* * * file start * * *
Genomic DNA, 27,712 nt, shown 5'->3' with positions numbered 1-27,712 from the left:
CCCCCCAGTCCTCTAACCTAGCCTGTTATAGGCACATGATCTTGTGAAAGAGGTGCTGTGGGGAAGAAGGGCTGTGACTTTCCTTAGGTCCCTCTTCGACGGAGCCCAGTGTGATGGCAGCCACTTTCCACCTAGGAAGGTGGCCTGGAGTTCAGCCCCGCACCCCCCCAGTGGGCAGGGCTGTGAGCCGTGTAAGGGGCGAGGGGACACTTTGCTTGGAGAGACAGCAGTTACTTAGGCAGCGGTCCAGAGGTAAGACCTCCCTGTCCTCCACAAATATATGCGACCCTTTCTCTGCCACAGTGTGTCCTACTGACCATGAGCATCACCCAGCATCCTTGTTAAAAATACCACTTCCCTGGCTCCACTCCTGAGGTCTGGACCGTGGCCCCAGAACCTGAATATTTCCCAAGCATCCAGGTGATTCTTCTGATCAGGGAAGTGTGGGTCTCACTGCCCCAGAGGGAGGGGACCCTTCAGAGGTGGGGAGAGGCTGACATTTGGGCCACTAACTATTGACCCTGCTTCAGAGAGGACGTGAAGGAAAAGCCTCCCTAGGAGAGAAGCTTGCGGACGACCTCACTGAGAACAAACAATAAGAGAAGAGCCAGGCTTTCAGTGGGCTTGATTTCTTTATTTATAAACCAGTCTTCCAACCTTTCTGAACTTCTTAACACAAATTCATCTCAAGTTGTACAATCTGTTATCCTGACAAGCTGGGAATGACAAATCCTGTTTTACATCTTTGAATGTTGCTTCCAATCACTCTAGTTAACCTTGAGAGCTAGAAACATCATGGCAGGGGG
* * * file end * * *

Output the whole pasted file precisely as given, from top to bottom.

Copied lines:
Genomic DNA, 27,712 nt, shown 5'->3' with positions numbered 1-27,712 from the left:
CCCCCCAGTCCTCTAACCTAGCCTGTTATAGGCACATGATCTTGTGAAAGAGGTGCTGTGGGGAAGAAGGGCTGTGACTTTCCTTAGGTCCCTCTTCGACGGAGCCCAGTGTGATGGCAGCCACTTTCCACCTAGGAAGGTGGCCTGGAGTTCAGCCCCGCACCCCCCCAGTGGGCAGGGCTGTGAGCCGTGTAAGGGGCGAGGGGACACTTTGCTTGGAGAGACAGCAGTTACTTAGGCAGCGGTCCAGAGGTAAGACCTCCCTGTCCTCCACAAATATATGCGACCCTTTCTCTGCCACAGTGTGTCCTACTGACCATGAGCATCACCCAGCATCCTTGTTAAAAATACCACTTCCCTGGCTCCACTCCTGAGGTCTGGACCGTGGCCCCAGAACCTGAATATTTCCCAAGCATCCAGGTGATTCTTCTGATCAGGGAAGTGTGGGTCTCACTGCCCCAGAGGGAGGGGACCCTTCAGAGGTGGGGAGAGGCTGACATTTGGGCCACTAACTATTGACCCTGCTTCAGAGAGGACGTGAAGGAAAAGCCTCCCTAGGAGAGAAGCTTGCGGACGACCTCACTGAGAACAAACAATAAGAGAAGAGCCAGGCTTTCAGTGGGCTTGATTTCTTTATTTATAAACCAGTCTTCCAACCTTTCTGAACTTCTTAACACAAATTCATCTCAAGTTGTACAATCTGTTATCCTGACAAGCTGGGAATGACAAATCCTGTTTTACATCTTTGAATGTTGCTTCCAATCACTCTAGTTAACCTTGAGAGCTAGAAACATCATGGCAGGGGG